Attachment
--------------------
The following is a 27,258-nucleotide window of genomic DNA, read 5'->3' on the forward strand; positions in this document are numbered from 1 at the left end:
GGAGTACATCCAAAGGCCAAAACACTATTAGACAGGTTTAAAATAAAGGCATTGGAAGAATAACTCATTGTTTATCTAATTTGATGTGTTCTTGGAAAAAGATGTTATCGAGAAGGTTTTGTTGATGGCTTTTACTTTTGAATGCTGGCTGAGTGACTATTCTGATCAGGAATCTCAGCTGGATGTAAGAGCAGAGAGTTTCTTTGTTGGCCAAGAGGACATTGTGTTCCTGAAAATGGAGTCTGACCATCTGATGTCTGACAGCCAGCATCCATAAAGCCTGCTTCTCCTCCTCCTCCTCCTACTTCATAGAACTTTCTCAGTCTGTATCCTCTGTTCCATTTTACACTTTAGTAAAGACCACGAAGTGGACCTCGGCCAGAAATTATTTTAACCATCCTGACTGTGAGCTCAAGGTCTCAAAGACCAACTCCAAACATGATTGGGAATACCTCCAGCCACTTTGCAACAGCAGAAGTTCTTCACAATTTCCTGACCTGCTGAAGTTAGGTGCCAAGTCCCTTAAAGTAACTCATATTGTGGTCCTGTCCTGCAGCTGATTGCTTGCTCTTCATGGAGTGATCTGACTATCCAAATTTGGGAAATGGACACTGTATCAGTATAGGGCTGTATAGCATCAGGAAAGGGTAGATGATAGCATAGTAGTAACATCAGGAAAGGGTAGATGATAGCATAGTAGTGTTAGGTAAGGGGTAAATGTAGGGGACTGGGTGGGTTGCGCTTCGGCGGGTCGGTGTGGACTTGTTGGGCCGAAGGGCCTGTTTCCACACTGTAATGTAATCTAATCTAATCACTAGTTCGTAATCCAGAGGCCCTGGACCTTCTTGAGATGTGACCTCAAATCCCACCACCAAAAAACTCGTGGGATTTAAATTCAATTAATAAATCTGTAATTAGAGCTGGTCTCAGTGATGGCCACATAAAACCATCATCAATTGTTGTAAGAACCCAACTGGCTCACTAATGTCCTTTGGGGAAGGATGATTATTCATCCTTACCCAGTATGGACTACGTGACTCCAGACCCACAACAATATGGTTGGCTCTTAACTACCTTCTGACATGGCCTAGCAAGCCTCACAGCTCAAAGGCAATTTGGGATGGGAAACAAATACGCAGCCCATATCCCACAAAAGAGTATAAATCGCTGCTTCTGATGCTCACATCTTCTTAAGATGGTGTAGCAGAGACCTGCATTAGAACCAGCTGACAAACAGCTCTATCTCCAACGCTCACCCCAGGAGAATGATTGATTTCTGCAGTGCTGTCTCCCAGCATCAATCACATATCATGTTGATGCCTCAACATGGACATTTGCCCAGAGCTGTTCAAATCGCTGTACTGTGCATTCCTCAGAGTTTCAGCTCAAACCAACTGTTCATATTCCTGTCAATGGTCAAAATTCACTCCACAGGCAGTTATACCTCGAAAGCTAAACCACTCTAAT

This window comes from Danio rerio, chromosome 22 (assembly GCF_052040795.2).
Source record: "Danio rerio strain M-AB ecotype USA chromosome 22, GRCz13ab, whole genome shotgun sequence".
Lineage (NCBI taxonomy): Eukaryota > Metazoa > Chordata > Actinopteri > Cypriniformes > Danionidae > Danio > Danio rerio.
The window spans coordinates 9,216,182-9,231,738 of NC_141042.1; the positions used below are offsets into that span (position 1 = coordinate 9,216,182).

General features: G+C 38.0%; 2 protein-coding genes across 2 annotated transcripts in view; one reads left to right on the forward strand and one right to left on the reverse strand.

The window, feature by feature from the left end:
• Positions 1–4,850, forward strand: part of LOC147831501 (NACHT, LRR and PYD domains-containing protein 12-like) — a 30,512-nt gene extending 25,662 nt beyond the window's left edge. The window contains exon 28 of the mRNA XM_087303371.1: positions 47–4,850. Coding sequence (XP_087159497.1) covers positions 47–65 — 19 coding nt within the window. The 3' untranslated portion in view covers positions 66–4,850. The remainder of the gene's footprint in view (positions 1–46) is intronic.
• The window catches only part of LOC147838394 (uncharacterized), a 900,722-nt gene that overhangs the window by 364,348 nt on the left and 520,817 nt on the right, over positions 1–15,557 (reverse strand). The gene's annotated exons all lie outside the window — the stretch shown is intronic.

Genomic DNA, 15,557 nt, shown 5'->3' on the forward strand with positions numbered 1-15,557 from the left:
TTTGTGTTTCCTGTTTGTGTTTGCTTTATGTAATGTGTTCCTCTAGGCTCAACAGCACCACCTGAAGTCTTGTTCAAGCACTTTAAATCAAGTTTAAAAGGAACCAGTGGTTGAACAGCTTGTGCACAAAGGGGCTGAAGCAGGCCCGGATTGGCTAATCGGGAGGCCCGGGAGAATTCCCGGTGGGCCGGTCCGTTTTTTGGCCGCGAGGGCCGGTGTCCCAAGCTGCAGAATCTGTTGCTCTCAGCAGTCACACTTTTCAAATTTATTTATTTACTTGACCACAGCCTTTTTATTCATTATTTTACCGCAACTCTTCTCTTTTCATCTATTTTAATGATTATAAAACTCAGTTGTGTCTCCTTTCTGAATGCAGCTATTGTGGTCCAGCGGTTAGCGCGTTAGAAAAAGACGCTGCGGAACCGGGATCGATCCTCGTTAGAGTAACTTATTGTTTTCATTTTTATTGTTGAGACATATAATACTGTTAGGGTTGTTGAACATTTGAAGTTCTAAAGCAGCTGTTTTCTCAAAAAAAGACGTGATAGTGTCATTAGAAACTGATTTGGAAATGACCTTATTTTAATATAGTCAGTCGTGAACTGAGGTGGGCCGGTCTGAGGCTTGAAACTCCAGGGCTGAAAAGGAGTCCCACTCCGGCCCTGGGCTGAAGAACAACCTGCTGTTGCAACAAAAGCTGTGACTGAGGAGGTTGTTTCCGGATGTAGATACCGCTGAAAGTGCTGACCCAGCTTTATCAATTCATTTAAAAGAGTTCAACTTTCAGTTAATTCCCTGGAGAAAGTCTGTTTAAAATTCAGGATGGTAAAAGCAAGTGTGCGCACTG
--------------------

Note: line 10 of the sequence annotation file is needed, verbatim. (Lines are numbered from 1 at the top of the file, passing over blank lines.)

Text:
• The window catches only part of LOC147838394 (uncharacterized), a 900,722-nt gene that overhangs the window by 364,348 nt on the left and 520,817 nt on the right, over positions 1–15,557 (reverse strand). The gene's annotated exons all lie outside the window — the stretch shown is intronic.